From lush rainforests to clear blue waters, for our natural heritage to live on, we need to do our part to prevent further degradation. Through environmental education, active conservation programmes, and the promotion of greener policies, we aim to strengthen Malaysia’s ability to move towards a climate-resilient, low-carbon future. Beyond ensuring sustainability, we believe a greener environment will allow for the enhanced livelihood of our local communities, improving our national economy.

A river within the Central Forest Spine (CFS) which is also a common route for elephant crossing

Our Priorities

Mantanani, a small island inhabited by mostly the Bajau Laut people, is a popular holiday destination, but its delicate marine environment is under threat by unsustainable fishing practices and tourism

Strengthening Capacity and Capability in Conservation

Our aim is to protect our nation’s rainforest, freshwater, and marine ecosystems, ensuring they can survive and thrive in the years to come. The Central Forest Spine (CFS), for example, is a biologically diverse region in Peninsular Malaysia providing ecosystem services to 80% of the nation’s people, including water supply and carbon absorption. With efforts to stop further degradation, we work with several partners to build knowledge, advocacy, and engagement within communities. This includes the Tropical Rainforest Conservation and Research Centre in preserving our endangered tropical rainforest plants and the Global Environment Centre in promoting protection, restoration, and sustainable use of our rivers.   Looking at our rich marine life, to ensure successful conservation of our coral reefs, we support Reef Check Malaysia in engaging with local communities to protect these underwater ecosystems through education and rehabilitation programmes.

Promoting green practices such as Payment for Ecosystem Services is one of the ways to support Malaysia’s green growth agenda in creating innovative and new economic mechanism for conservation of natural resources

In addition, beyond conserving natural resources, the Payment for Ecosystem Services (PES) program is an innovative economic mechanism for local communities to build a sustainable livelihood. In partnership with LEAP Spiral and Forever Sabah, a water conservation fee was implemented for villages in the Babagon Water Catchment Area, where water users contribute towards the conservation and protection of the river ecosystem. The community has since gained citizen science skills in water quality testing, land surveying, and organic farming. Collectively, our efforts are to balance our nation’s rapid development with conservation of our natural ecosystems.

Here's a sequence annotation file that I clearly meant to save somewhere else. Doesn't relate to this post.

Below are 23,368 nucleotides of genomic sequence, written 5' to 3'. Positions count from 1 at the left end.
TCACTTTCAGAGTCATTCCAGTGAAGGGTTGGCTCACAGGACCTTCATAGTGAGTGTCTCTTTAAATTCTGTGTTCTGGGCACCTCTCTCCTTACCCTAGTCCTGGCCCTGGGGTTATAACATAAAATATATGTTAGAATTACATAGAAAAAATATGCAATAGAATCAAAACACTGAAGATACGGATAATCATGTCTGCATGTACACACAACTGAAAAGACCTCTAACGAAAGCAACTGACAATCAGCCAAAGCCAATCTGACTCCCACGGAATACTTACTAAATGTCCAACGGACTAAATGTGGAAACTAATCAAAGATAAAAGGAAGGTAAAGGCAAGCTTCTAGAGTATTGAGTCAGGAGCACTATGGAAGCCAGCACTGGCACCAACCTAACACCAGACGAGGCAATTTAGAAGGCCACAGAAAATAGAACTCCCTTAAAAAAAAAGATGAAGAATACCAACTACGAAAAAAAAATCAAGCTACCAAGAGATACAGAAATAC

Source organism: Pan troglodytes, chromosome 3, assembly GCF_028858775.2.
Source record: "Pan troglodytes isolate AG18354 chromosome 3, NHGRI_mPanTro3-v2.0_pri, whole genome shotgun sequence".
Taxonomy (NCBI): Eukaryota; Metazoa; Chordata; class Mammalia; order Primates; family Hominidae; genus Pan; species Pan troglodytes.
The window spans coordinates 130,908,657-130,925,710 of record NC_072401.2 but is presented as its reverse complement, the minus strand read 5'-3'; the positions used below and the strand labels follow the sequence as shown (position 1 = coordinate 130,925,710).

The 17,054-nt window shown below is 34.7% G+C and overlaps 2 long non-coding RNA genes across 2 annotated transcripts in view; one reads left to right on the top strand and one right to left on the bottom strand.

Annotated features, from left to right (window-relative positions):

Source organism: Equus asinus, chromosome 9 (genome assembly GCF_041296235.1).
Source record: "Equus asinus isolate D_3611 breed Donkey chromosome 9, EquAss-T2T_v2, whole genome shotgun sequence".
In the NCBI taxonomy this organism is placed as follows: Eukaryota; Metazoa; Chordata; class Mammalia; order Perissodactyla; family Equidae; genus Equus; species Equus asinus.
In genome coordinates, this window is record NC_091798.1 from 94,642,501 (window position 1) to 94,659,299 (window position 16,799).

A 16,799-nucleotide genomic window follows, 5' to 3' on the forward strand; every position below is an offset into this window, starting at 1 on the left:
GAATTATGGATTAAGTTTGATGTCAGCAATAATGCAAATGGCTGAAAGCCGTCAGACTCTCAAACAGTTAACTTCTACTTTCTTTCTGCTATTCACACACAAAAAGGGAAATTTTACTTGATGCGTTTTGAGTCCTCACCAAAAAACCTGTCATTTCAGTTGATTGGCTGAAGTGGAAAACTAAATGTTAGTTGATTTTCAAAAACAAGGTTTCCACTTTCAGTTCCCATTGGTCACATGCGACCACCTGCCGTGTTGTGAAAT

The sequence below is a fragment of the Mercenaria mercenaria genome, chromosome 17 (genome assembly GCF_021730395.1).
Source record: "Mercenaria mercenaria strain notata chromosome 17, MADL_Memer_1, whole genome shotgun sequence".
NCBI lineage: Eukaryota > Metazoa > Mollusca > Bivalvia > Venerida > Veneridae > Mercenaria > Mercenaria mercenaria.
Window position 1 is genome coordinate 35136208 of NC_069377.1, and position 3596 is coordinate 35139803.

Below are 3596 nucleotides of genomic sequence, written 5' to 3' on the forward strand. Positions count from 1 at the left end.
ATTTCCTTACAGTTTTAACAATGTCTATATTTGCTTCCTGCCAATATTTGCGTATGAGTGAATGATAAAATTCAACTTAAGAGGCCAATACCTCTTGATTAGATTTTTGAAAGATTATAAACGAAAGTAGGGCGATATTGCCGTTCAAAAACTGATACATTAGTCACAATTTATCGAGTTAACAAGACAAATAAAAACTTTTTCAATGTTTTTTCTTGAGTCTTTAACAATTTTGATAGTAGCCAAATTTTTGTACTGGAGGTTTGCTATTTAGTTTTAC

capacity building workshops conducted1


individuals empowered & 71 institutions engaged to protect and conserve our ecosystems2


environmental management documents and tools being developed3

629,052 ha

of critical sites in Peninsular Malaysia and Sabah under conservation and protection by 5 environmental partners
1 Topics include: endangered seed collection, nursery management, stakeholder partnership development, water quality monitoring, environmental enforcement and surveillance, community livelihood, ecotourism, and entrepreneurial skills
2 Individuals include: community, government, academic, NGO, and private representatives
Institutions include: government agencies, NGOs, communities, private companies, and academic institutions
3 Topics include: environmental protection roadmap, valuation of ecosystem services, payment for ecosystem services mechanisms, public-private partnership agreement on environmental management
Changing behaviour is a long-term challenge and environmental education is one of the most powerful approaches in building environmental consciousness

Building Environmental Consciousness

As with any long-term change, for environmental sustainability to be possible, we need to start with our next generation. Understanding this, PINTAR Foundation, in collaboration with University Kebangsaan Malaysia, developed the iG-Home Module Programme to inspire students’ interest in environmental conservation through science and technology. From learning about waste management and rainwater harvesting to experimenting with turning food waste and cow faeces into cooking gas, the students involved have the opportunity to foster greater environmental awareness. The programme also extends to teachers from diverse disciplines, as they attend training workshops aimed at equipping them with the skills to more effectively guide students and oversee projects.



students, 89 schools, and 173 teachers reached with environmental education efforts since 2017


environmental systems developed in schools4


projects initiated to encourage environmental practices in neighbourhood communities5
4 Initiatives include: rainwater harvesting, green roofing, biogas generation, recycling system
5 Projects include: island waste management, energy and water consumption reduction

Our Environment Partners

Environment Stories